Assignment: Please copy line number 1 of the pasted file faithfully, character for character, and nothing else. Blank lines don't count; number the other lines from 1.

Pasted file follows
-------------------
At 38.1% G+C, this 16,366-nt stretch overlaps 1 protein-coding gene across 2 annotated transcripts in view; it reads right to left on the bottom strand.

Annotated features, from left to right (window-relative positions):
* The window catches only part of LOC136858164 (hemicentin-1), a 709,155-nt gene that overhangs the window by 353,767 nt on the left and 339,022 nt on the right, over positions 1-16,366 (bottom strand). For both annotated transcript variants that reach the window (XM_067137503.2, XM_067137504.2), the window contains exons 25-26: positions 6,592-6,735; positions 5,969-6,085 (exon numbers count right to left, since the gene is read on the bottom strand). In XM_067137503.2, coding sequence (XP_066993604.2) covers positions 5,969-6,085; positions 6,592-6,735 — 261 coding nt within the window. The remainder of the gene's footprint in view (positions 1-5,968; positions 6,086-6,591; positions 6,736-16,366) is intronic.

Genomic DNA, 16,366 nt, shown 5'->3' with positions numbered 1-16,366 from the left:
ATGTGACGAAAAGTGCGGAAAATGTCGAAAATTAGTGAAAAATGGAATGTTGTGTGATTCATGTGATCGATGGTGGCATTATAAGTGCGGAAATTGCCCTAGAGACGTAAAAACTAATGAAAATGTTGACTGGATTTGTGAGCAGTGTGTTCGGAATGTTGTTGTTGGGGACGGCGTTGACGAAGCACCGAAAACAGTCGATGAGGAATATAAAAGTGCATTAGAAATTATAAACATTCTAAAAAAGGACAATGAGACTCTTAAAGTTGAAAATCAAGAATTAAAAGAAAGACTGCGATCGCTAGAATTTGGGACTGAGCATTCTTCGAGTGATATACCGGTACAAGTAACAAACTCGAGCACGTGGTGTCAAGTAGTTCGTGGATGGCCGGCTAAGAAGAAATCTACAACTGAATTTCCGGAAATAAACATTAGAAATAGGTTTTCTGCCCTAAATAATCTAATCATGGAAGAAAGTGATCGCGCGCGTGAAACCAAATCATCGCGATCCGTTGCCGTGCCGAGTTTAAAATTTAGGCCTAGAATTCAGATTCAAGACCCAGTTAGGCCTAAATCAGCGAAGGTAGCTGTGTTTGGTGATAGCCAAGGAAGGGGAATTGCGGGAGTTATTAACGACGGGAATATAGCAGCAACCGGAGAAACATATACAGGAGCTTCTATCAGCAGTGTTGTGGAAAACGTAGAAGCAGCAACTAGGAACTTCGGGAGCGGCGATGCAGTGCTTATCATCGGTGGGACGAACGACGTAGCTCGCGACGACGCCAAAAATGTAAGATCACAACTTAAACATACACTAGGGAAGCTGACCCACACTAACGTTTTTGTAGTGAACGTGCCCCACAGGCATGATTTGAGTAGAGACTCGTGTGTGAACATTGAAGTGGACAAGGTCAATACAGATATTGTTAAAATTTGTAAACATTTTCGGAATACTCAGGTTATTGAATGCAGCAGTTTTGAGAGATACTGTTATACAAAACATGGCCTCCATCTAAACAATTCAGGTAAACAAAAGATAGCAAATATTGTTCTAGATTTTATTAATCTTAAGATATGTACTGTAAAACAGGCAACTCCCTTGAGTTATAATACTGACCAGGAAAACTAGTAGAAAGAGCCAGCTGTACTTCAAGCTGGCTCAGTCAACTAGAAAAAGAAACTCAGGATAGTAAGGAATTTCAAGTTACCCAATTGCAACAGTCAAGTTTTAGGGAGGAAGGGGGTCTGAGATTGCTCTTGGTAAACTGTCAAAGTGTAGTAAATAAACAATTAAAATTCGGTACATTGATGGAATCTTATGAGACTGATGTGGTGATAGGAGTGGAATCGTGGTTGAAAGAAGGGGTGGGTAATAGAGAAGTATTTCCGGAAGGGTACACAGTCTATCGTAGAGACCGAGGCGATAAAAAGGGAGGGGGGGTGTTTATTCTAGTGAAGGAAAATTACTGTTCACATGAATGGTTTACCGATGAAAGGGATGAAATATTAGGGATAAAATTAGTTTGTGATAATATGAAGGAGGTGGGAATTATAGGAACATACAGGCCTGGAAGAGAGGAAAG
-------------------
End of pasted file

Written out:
At 38.1% G+C, this 16,366-nt stretch overlaps 1 protein-coding gene across 2 annotated transcripts in view; it reads right to left on the bottom strand.